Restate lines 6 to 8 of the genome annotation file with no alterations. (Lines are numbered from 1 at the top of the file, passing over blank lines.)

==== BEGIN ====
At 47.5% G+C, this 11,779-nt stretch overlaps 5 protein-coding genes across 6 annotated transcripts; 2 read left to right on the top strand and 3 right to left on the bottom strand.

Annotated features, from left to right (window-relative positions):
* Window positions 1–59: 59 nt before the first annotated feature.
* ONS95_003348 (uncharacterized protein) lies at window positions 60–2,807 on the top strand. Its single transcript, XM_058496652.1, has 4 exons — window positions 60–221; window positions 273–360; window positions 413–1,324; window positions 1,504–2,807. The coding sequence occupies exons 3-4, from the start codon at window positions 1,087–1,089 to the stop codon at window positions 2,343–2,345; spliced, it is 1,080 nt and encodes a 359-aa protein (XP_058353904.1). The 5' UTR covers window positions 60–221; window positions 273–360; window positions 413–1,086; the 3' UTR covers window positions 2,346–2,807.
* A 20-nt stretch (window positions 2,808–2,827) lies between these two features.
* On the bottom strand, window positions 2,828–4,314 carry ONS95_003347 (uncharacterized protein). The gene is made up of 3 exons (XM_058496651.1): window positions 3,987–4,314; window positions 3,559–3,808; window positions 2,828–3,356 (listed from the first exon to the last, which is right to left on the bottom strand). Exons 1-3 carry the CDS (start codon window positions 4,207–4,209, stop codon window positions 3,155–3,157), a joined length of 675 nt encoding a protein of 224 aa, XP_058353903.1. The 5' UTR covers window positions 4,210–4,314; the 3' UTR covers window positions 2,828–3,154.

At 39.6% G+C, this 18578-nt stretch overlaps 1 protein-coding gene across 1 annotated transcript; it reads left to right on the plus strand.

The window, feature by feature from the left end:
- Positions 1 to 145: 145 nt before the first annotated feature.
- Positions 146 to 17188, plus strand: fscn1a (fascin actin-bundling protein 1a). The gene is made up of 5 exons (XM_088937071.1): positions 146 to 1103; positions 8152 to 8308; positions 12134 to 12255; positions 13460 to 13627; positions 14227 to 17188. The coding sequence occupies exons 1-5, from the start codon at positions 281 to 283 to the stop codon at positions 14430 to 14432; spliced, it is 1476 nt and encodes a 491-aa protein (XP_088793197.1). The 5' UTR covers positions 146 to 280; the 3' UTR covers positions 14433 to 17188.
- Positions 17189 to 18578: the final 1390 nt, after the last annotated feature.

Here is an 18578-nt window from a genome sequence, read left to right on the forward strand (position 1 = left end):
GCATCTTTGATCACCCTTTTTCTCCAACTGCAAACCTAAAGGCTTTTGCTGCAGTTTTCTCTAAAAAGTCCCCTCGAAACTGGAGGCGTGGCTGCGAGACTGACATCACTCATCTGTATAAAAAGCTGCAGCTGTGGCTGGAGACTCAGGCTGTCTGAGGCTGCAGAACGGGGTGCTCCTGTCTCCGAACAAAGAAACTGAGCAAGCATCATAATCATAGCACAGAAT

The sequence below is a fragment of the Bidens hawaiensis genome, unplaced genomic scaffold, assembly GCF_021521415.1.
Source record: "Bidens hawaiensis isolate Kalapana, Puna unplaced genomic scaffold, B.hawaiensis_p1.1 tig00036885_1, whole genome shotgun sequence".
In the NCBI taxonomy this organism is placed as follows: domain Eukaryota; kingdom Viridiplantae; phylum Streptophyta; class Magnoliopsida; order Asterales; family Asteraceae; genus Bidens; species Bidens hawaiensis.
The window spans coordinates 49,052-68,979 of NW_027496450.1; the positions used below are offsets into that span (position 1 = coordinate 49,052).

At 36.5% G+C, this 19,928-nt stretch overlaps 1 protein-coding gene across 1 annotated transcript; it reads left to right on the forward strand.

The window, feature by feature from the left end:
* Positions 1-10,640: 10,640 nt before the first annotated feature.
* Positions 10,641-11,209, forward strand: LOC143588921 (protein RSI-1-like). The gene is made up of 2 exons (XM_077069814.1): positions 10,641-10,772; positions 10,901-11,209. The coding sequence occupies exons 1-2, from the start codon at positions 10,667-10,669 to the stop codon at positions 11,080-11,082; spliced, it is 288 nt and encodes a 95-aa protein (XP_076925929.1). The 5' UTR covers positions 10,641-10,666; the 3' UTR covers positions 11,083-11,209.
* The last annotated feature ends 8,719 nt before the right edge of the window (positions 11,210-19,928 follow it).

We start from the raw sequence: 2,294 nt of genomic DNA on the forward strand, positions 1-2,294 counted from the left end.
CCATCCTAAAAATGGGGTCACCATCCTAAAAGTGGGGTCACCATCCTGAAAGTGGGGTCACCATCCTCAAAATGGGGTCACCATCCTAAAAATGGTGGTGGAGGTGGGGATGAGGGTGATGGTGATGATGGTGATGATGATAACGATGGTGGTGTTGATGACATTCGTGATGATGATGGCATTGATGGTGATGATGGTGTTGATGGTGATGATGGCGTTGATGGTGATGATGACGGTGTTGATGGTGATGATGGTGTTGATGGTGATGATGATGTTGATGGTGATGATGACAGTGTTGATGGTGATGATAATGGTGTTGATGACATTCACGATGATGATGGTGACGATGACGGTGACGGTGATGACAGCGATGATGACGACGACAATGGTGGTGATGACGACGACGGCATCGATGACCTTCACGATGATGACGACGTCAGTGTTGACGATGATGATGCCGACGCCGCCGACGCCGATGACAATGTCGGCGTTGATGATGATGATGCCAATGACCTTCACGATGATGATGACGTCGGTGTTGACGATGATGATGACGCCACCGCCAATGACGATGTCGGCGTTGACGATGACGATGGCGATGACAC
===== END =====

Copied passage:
* On the bottom strand, window positions 2,828–4,314 carry ONS95_003347 (uncharacterized protein). The gene is made up of 3 exons (XM_058496651.1): window positions 3,987–4,314; window positions 3,559–3,808; window positions 2,828–3,356 (listed from the first exon to the last, which is right to left on the bottom strand). Exons 1-3 carry the CDS (start codon window positions 4,207–4,209, stop codon window positions 3,155–3,157), a joined length of 675 nt encoding a protein of 224 aa, XP_058353903.1. The 5' UTR covers window positions 4,210–4,314; the 3' UTR covers window positions 2,828–3,154.

At 39.6% G+C, this 18578-nt stretch overlaps 1 protein-coding gene across 1 annotated transcript; it reads left to right on the plus strand.

The window, feature by feature from the left end: